On the subject of recession, envision two models of shifting views. In the first model, belief that a recession may occur grows linearly. Last week, 40% of economists (or whoever) believed that we would have a recession. This week, it's 50%. Next week, it will be 60%. That, I think, is an unlikely model. The alternative, I suggest, is a logarithmic or accelerating model. The acceleration occurs because recession means fear and pain. One might expect a similar acceleration in predictions about any undesirable but increasingly probable development. In this acceleration model, people initially resist believing in the negative outcome. The positive was good for them, and they want it to continue. So instead of ratcheting up by 10% per week, as perhaps it should, the opinions of economists (or whoever) initially increase by only 5%. Last week, 40% of economists publicly admitted that we were approaching a recession; this week, 45% of economists did so (even though the facts were such as to support that finding by a full 50%). It is like a rollercoaster. You do not just go directly into a 45-degree drop. First, once everyone is on the train, you roll out of the station. You screw around for a while -- up, down, up, down. Nothing major. Finally, you come to the big drop-off. But it does not happen all at once. There is a gradually steepening curve. You know what comes next. It is really scary, and there is no way on Earth to stop it. But you are not yet prepared to embrace it; and for a few seconds, the rollercoaster does not actually force you to embrace it. You are going down -- soon, but not for another fraction of a second. There is still time to hope, and to fear. That's Part I. Next, you do go over the cliff. You are indeed plunging downwards at a 45-degree angle. But it feels like 75 degrees. You're moving like a bat out of hell. You feel like you are going straight down. So now the economists are fully focused. We are into a recession: it will be a bad one, we don't know when it will end, etc. Now, instead of an increase from 50% of economists this week to a tally of 60% next week, the pace picks up. Now everybody is a believer. You go from 50% in one week to 75% in the next week. This is what panics are all about. People sell when they actually might not need to sell. The bottom might come soon. Or it might not; we really have no idea. The point here is simply that opinions change at an accelerating pace, not a linear one.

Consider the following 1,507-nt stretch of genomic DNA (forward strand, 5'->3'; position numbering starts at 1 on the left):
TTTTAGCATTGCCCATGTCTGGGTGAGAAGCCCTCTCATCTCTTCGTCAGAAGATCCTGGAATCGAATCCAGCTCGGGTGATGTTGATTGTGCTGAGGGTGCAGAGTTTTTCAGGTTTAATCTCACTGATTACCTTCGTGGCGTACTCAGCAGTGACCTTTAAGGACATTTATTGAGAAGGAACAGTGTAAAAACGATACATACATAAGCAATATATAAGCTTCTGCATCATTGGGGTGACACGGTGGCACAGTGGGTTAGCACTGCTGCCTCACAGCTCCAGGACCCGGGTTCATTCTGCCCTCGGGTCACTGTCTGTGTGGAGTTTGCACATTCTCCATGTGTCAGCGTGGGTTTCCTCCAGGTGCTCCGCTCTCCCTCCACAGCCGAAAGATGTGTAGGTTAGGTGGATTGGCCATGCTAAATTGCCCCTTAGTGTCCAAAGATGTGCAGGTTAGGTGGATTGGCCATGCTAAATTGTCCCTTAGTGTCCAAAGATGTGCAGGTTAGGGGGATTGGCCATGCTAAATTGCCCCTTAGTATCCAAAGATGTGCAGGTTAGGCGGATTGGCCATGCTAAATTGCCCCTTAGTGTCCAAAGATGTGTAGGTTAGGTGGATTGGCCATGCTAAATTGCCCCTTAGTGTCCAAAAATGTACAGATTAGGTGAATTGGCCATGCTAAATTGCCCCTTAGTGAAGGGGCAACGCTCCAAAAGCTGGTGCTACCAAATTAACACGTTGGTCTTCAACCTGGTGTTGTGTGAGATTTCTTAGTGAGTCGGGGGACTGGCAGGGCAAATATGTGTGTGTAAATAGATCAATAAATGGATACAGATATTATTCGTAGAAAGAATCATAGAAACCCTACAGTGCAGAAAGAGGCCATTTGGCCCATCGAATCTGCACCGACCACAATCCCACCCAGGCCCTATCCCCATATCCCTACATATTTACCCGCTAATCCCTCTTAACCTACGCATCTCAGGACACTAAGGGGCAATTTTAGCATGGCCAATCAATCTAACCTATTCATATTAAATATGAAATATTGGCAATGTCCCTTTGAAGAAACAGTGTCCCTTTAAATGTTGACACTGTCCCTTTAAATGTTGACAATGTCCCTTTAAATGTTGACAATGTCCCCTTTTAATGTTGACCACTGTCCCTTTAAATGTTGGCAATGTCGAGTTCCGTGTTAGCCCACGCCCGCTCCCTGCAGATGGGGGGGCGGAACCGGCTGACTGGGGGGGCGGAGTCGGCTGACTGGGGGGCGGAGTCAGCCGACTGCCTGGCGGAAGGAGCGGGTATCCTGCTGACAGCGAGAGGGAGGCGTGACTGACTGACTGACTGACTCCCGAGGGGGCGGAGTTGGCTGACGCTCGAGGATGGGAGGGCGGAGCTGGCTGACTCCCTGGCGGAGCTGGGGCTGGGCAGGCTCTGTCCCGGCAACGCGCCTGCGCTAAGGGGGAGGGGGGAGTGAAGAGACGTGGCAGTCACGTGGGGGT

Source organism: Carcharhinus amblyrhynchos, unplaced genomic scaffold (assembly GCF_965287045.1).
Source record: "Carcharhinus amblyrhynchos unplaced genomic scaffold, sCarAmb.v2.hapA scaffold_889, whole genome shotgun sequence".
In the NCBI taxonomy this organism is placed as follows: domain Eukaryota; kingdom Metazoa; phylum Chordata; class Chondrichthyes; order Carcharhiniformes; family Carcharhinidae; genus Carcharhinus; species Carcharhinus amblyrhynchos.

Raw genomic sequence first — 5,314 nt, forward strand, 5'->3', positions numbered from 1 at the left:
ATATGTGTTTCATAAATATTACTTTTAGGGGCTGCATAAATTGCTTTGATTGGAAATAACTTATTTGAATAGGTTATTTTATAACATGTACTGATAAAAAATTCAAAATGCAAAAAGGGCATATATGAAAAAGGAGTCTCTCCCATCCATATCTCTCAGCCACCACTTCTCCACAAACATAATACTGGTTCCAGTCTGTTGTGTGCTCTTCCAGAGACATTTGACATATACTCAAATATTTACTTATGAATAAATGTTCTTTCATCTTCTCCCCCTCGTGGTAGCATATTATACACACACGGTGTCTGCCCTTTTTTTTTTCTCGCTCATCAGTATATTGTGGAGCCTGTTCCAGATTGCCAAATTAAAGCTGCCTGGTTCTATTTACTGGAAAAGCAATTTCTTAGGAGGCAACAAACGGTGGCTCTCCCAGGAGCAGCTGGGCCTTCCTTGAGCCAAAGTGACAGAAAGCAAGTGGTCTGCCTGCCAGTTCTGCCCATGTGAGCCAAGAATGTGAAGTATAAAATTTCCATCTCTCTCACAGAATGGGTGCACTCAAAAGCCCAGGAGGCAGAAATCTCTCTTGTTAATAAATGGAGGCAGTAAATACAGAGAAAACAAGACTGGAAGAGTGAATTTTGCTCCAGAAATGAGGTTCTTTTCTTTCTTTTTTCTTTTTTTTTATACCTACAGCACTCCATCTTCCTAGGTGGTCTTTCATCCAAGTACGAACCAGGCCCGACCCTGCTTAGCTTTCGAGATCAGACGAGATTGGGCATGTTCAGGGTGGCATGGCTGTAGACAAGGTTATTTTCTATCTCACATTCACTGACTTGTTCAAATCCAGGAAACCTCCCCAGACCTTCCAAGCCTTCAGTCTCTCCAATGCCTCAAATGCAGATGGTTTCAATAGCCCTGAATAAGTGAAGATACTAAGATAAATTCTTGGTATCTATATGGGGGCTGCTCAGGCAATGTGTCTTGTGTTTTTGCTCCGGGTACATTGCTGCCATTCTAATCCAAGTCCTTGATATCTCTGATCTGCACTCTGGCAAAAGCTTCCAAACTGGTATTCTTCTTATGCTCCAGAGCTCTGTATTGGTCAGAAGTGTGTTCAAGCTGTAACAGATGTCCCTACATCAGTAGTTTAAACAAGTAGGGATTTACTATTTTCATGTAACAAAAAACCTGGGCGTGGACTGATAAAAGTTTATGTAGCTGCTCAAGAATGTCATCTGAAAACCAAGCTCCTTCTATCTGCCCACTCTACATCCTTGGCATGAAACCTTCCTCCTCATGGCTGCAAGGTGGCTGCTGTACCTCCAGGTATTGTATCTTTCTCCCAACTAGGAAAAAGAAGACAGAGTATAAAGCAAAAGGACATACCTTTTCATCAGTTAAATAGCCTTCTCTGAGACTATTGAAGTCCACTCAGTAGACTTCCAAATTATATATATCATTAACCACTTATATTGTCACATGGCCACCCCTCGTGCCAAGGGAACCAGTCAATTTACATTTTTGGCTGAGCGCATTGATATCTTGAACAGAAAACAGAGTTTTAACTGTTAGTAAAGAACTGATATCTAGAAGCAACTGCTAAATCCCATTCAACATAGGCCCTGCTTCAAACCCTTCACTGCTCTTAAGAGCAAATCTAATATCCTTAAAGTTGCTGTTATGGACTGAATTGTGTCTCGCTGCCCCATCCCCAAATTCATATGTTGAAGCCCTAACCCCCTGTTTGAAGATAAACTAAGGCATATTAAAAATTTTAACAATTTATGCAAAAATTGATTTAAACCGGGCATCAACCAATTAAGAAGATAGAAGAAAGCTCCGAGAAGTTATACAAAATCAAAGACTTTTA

Monday, January 21, 2008